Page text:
We have a feeling that if Prince Philip had sat down for dinner with pioneering chef Heston Blumenthal, they would have got on splendidly.
Like Heston, the Duke of Edinburgh had a passion for weird and wonderful foods and liked to surprise others with different flavour combinations.
In a YouTube tribute to Prince Philip, former royal chef Darren McGrady has revealed how the Queen's late husband loved to eat unusual cuisine.
MORE: Prince Philip's kitchen secrets and favourite recipes remembered
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Darren said of the Duke: "Normally the Queen would be the one who chose the menus for dinner but I think he liked it when he got to choose the menus for his private dinner parties when he was with friends."
He added: "He always went for weird and crazy and different foods. I think just a steak was boring, so he'd say, 'Let's have jugged hare or snipe or teal (birds) or partridge' – all of these different game from off the estate."
MORE: The Queen's breakfast routine revealed in intimate portrait by Prince Philip
The Queen and Prince Philip
We absolutely love a detail Darren shared about Philip's ideas for dessert at his dinner parties – and Heston would certainly approve.
Darren revealed: "He'd say 'Let's do a soufflé for dessert', and you'd say, 'Well, would you like chocolate or Grand Marnier, vanilla?' And he'd say, 'Let's do kipper!'"
"Even at breakfast, I think just eggs and bacon were boring. He loved it when you put smoked haddock kedgeree or devilled kidneys on the menu."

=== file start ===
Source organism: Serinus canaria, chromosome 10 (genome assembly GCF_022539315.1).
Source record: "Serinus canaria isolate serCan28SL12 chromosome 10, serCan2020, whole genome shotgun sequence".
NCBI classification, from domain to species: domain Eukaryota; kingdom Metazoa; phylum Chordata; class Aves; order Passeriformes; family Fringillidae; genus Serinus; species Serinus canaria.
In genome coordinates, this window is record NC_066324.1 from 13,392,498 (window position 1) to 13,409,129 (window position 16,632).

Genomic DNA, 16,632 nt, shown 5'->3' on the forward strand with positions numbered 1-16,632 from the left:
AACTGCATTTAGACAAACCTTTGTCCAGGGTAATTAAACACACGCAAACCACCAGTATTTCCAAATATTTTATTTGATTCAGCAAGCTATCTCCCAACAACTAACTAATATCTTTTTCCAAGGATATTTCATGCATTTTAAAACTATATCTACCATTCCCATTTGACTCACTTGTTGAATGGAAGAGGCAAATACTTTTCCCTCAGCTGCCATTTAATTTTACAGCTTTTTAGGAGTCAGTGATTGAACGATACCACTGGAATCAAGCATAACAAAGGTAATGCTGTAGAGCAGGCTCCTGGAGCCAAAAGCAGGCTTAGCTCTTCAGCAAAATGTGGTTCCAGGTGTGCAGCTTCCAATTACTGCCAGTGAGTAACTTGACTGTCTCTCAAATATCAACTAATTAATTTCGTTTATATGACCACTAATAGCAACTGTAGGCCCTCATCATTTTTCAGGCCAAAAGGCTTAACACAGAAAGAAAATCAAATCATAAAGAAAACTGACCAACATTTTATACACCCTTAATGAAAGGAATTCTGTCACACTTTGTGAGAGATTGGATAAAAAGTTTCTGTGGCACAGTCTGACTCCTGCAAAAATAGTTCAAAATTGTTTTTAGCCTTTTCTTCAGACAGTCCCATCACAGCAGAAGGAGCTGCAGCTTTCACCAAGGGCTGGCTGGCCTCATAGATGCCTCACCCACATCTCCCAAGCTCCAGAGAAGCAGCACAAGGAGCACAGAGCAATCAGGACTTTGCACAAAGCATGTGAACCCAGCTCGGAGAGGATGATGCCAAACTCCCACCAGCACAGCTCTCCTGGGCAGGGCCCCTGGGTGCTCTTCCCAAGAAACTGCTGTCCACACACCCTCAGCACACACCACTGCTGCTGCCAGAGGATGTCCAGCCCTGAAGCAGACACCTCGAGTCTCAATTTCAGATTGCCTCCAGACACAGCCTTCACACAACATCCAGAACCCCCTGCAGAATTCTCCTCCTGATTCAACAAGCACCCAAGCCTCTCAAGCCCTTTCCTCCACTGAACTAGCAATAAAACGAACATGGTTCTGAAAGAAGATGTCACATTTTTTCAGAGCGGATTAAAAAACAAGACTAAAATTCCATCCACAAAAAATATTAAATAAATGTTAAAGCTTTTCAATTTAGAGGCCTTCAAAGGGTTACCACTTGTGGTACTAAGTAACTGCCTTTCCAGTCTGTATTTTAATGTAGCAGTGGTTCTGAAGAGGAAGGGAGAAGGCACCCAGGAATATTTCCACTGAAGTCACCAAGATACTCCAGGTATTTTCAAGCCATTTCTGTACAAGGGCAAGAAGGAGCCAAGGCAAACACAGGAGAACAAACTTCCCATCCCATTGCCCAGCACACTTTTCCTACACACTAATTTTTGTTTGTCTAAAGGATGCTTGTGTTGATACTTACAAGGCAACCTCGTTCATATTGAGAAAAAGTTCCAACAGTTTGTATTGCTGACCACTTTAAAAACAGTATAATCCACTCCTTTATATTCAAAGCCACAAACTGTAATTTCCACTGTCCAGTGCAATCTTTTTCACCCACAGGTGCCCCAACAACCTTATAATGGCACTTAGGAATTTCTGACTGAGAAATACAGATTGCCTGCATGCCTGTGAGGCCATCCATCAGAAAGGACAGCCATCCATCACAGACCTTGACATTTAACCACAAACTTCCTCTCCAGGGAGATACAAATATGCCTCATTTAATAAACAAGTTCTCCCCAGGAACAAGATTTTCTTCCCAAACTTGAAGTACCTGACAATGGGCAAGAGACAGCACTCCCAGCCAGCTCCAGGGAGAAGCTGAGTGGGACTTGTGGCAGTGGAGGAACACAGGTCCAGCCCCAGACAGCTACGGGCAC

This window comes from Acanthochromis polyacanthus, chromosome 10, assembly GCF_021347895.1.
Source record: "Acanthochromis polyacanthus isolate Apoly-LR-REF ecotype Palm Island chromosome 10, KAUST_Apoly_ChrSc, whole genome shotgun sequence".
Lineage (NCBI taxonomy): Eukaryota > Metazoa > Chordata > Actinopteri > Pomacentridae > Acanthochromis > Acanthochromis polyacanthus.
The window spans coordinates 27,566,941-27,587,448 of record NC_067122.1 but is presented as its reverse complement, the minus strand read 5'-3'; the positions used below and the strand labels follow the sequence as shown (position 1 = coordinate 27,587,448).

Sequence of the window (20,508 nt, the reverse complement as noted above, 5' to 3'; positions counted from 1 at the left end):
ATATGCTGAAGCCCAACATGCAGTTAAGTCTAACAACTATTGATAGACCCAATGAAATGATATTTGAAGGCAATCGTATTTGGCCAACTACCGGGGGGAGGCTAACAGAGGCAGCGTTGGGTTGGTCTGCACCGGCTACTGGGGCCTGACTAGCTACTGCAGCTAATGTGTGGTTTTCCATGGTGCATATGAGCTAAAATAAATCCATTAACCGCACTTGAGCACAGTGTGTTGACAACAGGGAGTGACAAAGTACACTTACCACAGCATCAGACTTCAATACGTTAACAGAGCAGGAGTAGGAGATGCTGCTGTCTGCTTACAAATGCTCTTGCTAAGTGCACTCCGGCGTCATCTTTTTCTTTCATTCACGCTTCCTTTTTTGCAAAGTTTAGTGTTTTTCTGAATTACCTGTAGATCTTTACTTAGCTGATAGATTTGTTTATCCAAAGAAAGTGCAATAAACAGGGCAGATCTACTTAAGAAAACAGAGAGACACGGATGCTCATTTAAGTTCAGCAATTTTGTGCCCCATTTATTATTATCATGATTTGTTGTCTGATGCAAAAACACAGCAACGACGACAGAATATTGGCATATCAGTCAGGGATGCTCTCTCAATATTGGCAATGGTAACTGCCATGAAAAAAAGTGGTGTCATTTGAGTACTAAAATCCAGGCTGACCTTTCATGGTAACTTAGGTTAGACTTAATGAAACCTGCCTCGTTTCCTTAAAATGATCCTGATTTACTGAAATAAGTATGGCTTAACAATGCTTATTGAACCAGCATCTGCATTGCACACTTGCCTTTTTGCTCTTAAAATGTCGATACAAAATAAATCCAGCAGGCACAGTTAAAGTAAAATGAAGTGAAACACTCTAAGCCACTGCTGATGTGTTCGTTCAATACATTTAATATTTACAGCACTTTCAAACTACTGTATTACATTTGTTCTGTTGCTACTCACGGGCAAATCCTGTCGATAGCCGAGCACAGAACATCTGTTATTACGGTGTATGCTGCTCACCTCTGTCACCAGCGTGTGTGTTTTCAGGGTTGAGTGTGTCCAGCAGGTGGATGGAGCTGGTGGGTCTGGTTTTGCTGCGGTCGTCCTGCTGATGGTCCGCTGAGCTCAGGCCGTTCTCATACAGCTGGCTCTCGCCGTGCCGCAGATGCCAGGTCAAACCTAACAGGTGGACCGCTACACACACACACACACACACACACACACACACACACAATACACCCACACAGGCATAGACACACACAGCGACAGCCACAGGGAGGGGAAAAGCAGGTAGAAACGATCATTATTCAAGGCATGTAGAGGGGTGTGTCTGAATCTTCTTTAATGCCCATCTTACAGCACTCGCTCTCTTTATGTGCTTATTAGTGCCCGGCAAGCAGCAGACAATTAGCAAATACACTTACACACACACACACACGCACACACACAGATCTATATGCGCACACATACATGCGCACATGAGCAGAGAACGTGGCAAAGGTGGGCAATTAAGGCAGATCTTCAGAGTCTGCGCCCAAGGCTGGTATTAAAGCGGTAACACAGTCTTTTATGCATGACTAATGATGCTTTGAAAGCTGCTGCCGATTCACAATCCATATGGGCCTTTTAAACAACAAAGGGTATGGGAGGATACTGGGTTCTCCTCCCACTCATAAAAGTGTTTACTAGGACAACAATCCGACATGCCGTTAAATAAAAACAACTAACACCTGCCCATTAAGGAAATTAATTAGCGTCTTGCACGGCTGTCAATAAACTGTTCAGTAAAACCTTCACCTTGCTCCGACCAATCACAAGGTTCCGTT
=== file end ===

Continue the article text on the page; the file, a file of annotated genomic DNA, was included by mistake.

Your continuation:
Prince Philip, the Queen, Prince Charles and Princess Anne at breakfast together
In the book Dinner at Buckingham Palace, compiled from former royal footman Charles Oliver’s diaries and recipes, Charles wrote of Prince Philip’s culinary flair:
"Breakfast and supper snacks are his specialities. Wherever he goes, he insists on his electric glass-lidded frying pan being packed so that he can do the cooking. For breakfast, bacon, eggs and sausages are his usual raw materials, though he often cooks kidneys and omelettes."
He added: "The Prince is also adept at producing quick, light supper snacks, which he and the Queen often enjoy after they have dismissed the servants for the night. "Dishes include scrambled eggs and smoked haddock, mushrooms sautéed in butter with bacon, Scotch woodcock (scrambled eggs with anchovies on toast) with mushrooms, and omelette with bacon."
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